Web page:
While coronavirus (COVID-19) is new, preparing for responses to disasters is not. Hospitals and health systems conduct emergency preparedness training year-round, in each region and facility.
Hospitals treat patients with infectious diseases every day. There are protocols in place to care for these patients while ensuring the safety of hospital staff, visitors and the larger community. Hospitals also share information and best practices and deploy specific strategies that work best for their communities.
When there is threat of an illness that could cause a surge of patients, each individual hospital steps up its preparedness and coordination activities. In the case of COVID-19, hospitals around the state are working closely with the Centers for Disease Control, the Washington State Department of Health and local public health to coordinate response efforts.
COVID-19 cases in Washington are growing quickly. If you have confirmed or suspected COVID-19, we strongly recommend self-quarantining until you can get tested or your symptoms have been gone for seven days. During that time, you should wash your hands with soap and water, avoid touching your eyes, nose or mouth, cover your mouth/nose with a tissue when coughing or sneezing and then through that tissue away. You can also rest, drink lots of fluids and take pain and fever medications.
The Washington State Hospital Association has collected a variety of information and resources to assist hospitals, the public and the media in responding to COVID-19, which you can view by clicking the links below.
This post contains important information from our partners at the Washington State Hospital Association. For more information, please contact Beth Zborowski at firstname.lastname@example.org.
President Trump’s declaration of a national emergency on Friday March 13th related to the COVID-19 outbreak is welcome news to Washington’s hospitals.
The health care delivery system in Washington state has been
strained by the response to the COVID-19 outbreak. Hospitals have activated
their emergency response plans and are evaluating their situation every day,
including available space, staff and supplies. The state has authorized
flexibility to allow health care workers licensed in other states to provide
care to patients in Washington. This week has brought the first positive cases
of COVID-19 to some rural communities, widening the range of the impacts and
the response zone.
The emergency declaration will allow the State of Washington
to seek waivers from certain federal laws governing health care delivery. The
Washington State Hospital Association is working with hospitals and the
Department of Health to seek waiver of federal laws that most limit hospitals’
ability to respond. Some areas under consideration include:
Waiving limits on rural Critical Access Hospitals. Under federal law, critical access hospitals can only have 25 beds and can only keep patients for an average of 96 hours. Waiving this law will allow COVID-19 patients to be cared for in their communities and provide flexibility in movement of patients across the state if one area becomes particularly hard-hit.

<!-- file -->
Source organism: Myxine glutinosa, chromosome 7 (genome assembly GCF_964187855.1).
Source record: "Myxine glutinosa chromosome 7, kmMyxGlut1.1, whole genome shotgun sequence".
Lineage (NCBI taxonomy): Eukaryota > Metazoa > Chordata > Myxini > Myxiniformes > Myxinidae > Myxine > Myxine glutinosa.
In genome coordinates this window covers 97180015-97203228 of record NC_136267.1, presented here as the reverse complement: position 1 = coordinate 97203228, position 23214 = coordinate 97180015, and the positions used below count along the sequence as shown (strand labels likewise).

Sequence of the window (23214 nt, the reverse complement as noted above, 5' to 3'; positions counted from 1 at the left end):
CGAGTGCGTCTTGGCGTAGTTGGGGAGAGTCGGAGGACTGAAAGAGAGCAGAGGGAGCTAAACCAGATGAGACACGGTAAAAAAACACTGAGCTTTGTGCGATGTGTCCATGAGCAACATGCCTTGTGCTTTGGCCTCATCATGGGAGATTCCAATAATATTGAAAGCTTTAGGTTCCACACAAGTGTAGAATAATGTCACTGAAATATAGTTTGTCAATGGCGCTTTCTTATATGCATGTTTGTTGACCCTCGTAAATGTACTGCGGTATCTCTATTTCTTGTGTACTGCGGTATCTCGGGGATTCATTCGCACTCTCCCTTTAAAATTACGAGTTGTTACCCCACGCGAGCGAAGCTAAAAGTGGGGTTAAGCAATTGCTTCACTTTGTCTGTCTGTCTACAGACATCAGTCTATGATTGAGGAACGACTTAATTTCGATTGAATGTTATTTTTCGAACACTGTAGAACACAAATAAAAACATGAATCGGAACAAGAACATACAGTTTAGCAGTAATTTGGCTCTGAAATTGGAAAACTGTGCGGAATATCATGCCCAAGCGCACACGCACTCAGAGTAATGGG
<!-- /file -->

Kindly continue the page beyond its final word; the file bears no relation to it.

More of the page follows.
Emergency Medical Treatment and Labor Act Waiver. Under current law, patients who arrive at the ER must be treated at the ER. This waiver would allow hospitals to screen or triage patients at a location offsite from the hospital’s campus and transfer patients according to their needs.
Flexibility in the use of space. This would allow hospital care to be provided in a non-hospital building, freeing hospital beds for the most acute patients while providing beds for those still in need of care.
Expedited discharge of patients no longer in need of acute care. Getting patients into appropriate community care settings — like long-term care centers, adult family homes, or with home health — would create significant additional capacity to care for very ill patients.
The federal emergency declaration will provide much-needed relief to the health care system, however concerns over supplies and staff remain. As the ability to process tests for COVID-19 have increased, the supplies needed to collect specimen for these tests has dwindled.
If you are concerned about your symptoms, contact your
primary care provider or call your insurer or local hospital’s nurse triage
line to evaluate your symptoms. It is critically important that people use the
health care system appropriately. The emergency room should only be used when
you are having a life-threatening emergency. Continue to see your health care
team for care for chronic conditions to ensure you do not become an emergency.
$970.00 x 2 = $1940 ($970.00 per participant for all four days. One fee covers both trainings – however, you may split the trainings between two people)
Payment and registration can be completed online via payPal or VISA.
If you would like to make payment via check, please mail check and registration form to: Washington Rural Health Collaborative 600 E Main St.
Elma, WA 98541
Questions?Please contact Kathryn Hall-Thompson, Washington Rural Health Collaborative at (360) 346-2350 or by email at email@example.com